1. If you get the error “We couldn’t connect because there are currently no available resources.” Then check the assignments. The user must be assigned to an Application Group, and a Workspace must be assigned to an Application Group. User –> Application Group –> Workspace –> Application.

2. MSRDC Error “the remote computer that you are trying to connect to requires network level authentication.” This can happen for cloud-only accounts that did not change their password *after* AAD Domain Services was installed. Change your password in Azure AD and then try again.

3. Error Code 1355 when trying to join the VM to Azure AD Domain Services. To get access to the log file on the VM, you need to open RDP 3389 with a public IP address assigned to the NIC, then update the Network Security Group to permit TCP 3389 from your IP (ideally not to the whole internet) for troubleshooting, so that you can gain access to the local logs on the server. Just-in-time Access is more secure but requires an Azure Security Center subscription. When you gain access, you can obtain the raw error logs from:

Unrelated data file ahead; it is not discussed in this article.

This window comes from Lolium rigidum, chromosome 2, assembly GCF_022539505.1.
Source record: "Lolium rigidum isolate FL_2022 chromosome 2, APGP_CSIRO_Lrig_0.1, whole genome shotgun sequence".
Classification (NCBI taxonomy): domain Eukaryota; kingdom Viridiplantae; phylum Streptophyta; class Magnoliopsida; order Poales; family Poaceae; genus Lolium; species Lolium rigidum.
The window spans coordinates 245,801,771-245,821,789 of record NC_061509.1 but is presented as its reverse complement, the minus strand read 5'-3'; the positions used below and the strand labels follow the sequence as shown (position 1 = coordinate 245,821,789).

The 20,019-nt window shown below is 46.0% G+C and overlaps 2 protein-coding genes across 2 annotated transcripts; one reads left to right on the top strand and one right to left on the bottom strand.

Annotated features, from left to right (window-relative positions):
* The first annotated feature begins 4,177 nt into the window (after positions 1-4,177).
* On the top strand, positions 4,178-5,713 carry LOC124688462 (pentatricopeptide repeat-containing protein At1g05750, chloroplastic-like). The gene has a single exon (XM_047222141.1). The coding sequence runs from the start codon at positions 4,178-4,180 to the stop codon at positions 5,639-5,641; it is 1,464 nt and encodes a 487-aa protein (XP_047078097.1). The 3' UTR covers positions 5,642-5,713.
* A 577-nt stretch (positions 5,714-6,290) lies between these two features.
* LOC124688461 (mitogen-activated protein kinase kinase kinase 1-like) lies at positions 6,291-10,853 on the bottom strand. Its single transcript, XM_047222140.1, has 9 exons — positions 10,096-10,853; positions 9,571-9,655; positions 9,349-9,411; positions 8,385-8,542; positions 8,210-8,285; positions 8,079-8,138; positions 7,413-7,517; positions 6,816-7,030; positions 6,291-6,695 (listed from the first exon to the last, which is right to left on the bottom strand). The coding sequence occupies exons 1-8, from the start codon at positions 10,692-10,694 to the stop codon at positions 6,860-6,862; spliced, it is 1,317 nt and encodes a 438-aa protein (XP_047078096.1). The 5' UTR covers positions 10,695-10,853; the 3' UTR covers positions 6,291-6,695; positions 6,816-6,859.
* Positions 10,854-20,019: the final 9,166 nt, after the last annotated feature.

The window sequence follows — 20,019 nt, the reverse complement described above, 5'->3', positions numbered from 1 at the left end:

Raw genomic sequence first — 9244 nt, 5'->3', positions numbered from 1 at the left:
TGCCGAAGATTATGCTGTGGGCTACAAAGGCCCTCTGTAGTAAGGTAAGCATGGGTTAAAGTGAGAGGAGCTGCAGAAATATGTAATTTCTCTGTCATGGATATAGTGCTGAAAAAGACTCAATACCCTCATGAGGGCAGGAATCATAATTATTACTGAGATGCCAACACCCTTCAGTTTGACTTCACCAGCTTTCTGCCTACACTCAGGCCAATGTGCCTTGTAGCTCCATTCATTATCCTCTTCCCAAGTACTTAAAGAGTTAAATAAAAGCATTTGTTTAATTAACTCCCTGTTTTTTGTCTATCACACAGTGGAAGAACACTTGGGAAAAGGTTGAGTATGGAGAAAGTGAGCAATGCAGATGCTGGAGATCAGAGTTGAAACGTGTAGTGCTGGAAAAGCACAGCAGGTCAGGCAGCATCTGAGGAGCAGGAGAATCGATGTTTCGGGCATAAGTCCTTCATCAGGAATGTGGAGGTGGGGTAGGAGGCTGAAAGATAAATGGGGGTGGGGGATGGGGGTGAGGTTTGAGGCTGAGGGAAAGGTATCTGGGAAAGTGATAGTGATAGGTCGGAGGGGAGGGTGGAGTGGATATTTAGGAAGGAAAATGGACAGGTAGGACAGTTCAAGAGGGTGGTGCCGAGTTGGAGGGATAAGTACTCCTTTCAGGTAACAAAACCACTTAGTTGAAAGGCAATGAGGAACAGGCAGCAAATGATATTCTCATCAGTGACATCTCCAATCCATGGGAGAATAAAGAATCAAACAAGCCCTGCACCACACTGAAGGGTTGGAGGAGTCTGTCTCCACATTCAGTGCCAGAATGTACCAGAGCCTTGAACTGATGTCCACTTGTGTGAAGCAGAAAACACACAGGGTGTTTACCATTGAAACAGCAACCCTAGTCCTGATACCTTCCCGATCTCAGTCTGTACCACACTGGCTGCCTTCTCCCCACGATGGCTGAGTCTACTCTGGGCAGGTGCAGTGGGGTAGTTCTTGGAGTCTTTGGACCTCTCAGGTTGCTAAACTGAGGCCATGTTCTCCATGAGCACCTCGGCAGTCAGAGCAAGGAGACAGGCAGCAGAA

For example, look for “Computer failed to join domain “______” from workgroup ‘WORKGROUP.’ This will often lead you to realize that the domain named used to create AAD Domain Services isn’t the same as the FQDN portion of the email address (UPN) used during the wizard to join the VM.

So let’s say you entered [email protected] as your AD Domain join UPN because that’s the true Global Admin UPN for Azure AD. Since your AAD Domain Services domain is most likely something different, like, you need to enter the username like: [email protected] and then magically behind the scenes it knows to use the credentials from the real Azure AD domain.



Did I miss anything? Have any tips? Please share your feedback with me on Twitter @ITGuySocal

Part two – Securing WVD

Now that your WVD lab is built, it’s time to learn more about securing WVD. To continue, click here for part two.